Canada's flagship Jewish newspaper, The Canadian Jewish News, announced on Monday that it will be ceasing publication.
The newspaper, which has a circulation of approximately 40,000 said its final print edition will be June 20. The closure will mean the loss of about 50 jobs.
"I never dreamed that I would be writing this," CJN President Donald Carr wrote on the paper's website Monday announcing the end of publication. "No nightmare of mine envisioned it."
Carr cited "the ravages that printed newspapers and magazines have been experiencing across the world."
"The digital age, in which news and commentary are retrieved instantly on smart phones, on computers and on all kinds of new devices, has overtaken the printed word," he wrote.
Carr, effectively the paper's publisher, also said that advertisers are reluctant to place ads in printed publication and that the poor economic situation has left businesses with less money for advertising.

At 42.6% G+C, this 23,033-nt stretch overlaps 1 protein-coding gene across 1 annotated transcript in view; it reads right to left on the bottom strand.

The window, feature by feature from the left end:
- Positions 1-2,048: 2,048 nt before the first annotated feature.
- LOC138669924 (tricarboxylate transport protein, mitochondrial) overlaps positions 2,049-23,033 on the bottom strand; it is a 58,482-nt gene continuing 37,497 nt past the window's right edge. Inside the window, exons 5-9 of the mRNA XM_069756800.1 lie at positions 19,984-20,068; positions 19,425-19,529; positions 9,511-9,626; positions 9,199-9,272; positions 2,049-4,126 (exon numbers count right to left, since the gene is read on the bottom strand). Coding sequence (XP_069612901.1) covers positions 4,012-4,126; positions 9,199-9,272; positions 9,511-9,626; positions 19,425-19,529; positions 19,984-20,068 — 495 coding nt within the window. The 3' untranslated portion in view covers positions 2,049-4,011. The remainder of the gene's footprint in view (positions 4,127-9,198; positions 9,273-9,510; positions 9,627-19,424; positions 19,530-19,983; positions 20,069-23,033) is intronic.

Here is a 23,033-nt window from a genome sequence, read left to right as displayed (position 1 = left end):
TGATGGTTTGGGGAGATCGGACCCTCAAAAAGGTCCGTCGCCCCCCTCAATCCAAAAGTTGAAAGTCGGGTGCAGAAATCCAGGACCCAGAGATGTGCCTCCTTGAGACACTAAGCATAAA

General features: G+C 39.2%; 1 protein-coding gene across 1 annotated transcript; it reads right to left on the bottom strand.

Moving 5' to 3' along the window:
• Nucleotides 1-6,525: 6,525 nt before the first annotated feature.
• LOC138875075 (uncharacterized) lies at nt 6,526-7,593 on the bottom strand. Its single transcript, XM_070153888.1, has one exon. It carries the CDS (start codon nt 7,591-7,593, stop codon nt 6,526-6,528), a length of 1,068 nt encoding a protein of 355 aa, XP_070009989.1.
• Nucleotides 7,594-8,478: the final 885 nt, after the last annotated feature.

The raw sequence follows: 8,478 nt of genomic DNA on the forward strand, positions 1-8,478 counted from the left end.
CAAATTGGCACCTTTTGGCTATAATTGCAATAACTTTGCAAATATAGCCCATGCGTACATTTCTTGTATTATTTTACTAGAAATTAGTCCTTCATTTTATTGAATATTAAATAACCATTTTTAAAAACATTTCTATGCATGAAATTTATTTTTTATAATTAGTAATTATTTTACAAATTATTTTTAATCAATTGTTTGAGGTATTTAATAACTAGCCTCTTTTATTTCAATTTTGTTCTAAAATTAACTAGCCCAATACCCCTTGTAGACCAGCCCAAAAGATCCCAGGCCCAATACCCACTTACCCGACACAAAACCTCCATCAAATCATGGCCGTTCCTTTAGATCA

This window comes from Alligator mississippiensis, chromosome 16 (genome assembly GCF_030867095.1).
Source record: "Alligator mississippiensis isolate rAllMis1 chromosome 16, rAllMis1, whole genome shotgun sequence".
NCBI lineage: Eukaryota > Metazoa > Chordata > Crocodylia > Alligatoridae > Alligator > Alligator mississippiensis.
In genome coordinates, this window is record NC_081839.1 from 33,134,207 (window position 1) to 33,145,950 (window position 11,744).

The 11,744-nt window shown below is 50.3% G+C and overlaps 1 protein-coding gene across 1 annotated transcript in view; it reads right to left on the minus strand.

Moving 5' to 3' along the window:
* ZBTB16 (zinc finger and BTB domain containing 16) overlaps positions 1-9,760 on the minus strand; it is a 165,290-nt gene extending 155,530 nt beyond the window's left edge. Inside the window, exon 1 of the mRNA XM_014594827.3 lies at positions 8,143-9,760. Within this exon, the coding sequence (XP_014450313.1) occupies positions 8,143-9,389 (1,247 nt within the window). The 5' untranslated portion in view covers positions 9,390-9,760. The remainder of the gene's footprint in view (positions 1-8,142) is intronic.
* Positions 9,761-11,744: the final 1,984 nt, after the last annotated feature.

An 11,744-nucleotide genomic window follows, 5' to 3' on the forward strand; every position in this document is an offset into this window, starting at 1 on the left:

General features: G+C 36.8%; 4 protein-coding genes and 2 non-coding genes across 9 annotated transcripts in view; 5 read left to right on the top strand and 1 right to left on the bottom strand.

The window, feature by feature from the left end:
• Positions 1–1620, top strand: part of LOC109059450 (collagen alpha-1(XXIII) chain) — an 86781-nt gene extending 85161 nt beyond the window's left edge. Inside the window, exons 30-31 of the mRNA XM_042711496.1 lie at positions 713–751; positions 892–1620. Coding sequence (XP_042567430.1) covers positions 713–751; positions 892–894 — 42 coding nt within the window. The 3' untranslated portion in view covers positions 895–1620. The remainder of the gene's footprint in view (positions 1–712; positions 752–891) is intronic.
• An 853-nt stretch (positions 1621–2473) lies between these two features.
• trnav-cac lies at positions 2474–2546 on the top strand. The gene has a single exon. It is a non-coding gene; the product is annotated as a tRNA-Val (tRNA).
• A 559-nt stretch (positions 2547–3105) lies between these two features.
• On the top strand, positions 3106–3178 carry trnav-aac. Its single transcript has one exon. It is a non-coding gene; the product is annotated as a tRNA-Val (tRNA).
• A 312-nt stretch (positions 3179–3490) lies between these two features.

He said the CJN had made "substantial operating changes, which we thought would assist. After careful analysis, we have concluded that they do not."
Founded in 1960, the paper was purchased in 1971 by a group of community leaders closely allied with the Canadian Jewish Congress.
It was not immediately clear whether the online edition would continue.
"That is our hope," Carr said. "However, The CJN will disappear from your mailboxes and the newsstands."
The CJN was distributed in Toronto, with a Montreal edition. There are smaller, regional Jewish publications across Canada, but the paper was seen as national and independent.
The closure will leave The Jewish Tribune, published by B'nai Brith Canada, as the community's sole non-regional Jewish publication.